As the rise in taxes continues—States are faced with a conundrum: The more residents that leave means a drop in tax revenue—which forces the taxes to be raised more for those that remain. The Commonwealth of Massachusetts sees the Catch-22 and is trying to do something about it.

In January of 2019, legislation was brought forward to lessen the amount of people leaving the Bay State for the Sunshine State. “An Act To Mitigate Snowbird Relocation” (House Bill SD.2149; accompanying Senate bill No. 1631) would increase the Estate Tax exemption to $2million per person; $4million per married couple. This is all well and good—and, if passed, wouldn’t be effective until someone passes after December 31, 2020—but, what does it mean to you?

It means the time to prepare is now: Are the assets you have protected? How does the “Snowbird” bill affect you and all you have worked for?

It’s never too early, or too late, to create a plan.

Senior Resource Center, Inc.

Where’s Nurse-Attorney Ron Kearns?
Just Like Waldo—Sometimes, Ron Is R
ight In Your Own Backyard!

Nurse-Attorney Ron Kearns paid a visit to HealthSouth New England Rehab in Woburn to present about "Community MassHealth: A Practical Approach" to their employees. The topics of discussion ranged from MassHealth applications, appropriate case management, estate plans, long term care asset protection and needed legal documents.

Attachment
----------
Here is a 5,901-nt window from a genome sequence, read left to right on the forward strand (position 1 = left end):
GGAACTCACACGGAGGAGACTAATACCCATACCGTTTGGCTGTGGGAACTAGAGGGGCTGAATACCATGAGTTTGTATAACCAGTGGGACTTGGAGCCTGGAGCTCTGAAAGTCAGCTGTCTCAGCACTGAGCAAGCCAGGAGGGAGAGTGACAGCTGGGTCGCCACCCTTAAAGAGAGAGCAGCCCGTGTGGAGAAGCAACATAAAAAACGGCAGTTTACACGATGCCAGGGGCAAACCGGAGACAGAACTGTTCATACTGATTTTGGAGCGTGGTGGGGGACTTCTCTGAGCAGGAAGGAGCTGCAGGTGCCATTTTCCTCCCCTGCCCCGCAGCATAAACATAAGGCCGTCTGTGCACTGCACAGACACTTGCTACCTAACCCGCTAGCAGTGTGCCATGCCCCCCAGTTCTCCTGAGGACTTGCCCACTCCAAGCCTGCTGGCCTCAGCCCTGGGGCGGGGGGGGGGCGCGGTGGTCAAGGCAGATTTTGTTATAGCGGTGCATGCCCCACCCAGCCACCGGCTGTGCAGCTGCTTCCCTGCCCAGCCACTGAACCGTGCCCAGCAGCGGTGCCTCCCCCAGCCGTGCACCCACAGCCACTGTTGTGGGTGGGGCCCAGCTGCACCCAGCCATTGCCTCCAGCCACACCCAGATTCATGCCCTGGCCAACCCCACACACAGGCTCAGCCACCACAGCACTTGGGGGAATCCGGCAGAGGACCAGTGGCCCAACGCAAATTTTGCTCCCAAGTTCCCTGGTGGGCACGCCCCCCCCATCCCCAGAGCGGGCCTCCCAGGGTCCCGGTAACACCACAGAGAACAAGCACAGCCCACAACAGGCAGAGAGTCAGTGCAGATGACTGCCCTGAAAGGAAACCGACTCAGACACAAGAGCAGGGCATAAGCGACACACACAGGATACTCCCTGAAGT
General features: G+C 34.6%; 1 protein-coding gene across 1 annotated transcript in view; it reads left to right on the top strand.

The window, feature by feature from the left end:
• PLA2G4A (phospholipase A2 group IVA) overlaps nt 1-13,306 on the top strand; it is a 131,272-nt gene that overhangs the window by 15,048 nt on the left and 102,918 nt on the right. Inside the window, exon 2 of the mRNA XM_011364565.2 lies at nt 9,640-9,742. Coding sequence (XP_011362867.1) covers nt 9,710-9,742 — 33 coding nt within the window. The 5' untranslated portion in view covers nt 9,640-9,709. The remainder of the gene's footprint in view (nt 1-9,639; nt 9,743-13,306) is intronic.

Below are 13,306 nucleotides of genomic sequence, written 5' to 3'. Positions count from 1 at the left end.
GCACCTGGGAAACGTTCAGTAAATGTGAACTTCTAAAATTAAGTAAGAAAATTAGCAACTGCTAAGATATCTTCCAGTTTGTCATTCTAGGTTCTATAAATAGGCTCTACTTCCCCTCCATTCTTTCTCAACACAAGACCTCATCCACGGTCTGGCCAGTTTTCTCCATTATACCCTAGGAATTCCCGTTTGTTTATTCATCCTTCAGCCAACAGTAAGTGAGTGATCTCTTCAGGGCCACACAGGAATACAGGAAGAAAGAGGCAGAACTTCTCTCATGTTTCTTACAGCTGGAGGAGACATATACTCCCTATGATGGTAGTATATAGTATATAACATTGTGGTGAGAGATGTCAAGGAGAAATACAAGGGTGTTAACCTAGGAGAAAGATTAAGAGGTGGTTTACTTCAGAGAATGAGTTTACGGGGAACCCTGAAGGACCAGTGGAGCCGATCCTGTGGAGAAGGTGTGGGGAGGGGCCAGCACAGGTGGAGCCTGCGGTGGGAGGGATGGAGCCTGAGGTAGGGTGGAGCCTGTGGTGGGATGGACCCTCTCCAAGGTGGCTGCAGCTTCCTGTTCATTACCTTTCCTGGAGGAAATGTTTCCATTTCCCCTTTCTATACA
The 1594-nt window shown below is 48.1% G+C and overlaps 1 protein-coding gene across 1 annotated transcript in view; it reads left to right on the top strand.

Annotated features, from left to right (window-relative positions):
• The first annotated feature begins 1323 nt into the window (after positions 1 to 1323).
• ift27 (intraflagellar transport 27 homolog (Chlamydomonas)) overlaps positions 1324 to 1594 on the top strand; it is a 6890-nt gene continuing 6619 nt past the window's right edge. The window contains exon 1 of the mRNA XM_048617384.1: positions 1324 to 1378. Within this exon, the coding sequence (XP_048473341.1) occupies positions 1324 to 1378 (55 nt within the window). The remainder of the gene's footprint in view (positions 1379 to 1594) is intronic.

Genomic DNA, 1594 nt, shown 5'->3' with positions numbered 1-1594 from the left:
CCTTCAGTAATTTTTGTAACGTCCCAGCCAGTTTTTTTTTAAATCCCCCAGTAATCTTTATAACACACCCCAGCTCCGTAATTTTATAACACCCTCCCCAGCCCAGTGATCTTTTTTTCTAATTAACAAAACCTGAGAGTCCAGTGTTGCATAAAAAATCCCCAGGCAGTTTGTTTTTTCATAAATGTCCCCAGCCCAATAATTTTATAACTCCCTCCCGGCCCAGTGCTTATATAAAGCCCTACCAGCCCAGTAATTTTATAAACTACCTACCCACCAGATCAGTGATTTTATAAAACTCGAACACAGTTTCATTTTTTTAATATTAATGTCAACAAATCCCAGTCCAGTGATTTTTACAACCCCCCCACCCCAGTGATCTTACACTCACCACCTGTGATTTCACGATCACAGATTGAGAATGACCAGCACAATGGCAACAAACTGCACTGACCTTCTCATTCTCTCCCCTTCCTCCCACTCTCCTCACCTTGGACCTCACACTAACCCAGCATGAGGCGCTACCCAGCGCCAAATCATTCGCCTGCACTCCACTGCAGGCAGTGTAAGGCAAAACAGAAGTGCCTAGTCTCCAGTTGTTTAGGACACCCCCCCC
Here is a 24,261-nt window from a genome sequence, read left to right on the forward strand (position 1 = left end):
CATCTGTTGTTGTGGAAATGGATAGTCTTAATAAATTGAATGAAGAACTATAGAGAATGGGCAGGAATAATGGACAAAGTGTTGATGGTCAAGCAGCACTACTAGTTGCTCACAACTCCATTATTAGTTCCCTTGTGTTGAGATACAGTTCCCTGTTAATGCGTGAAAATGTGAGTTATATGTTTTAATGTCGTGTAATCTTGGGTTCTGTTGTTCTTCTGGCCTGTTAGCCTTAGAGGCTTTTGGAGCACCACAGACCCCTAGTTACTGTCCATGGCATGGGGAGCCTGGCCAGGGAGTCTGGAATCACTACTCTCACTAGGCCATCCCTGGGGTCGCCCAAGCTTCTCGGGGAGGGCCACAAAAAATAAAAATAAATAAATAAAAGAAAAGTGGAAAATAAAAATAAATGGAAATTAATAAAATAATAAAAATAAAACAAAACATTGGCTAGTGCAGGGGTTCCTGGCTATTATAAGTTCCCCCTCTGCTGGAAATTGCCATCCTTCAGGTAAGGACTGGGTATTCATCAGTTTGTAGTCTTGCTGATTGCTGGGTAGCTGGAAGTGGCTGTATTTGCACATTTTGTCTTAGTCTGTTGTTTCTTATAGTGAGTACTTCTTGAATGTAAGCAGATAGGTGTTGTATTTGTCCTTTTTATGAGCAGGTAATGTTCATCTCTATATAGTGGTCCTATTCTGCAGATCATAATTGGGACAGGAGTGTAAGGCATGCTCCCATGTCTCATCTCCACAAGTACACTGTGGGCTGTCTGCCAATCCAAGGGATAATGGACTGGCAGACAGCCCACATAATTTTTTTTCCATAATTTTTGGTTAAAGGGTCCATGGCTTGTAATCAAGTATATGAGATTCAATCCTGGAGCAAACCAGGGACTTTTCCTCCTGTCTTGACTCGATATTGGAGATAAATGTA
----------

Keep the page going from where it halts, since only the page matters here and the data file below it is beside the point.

If you or your company are interested in hearing more about "Community MassHealth: A Practical Approach" and how it can help you and your employees—call us today! 617-472-6600.

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  1. Senior Resource Center, Inc. (SRC) is not a law firm, but is affiliated with Falco & Associates, P.C. SRC provides a legal overview of potential legal issues and may make a referral to Falco & Associates, P.C. or a law firm of the individual’s choice if legal work is necessary. Services provided by SRC are not legal services and the protections of the lawyer-client relationship do not exist with regards to these services.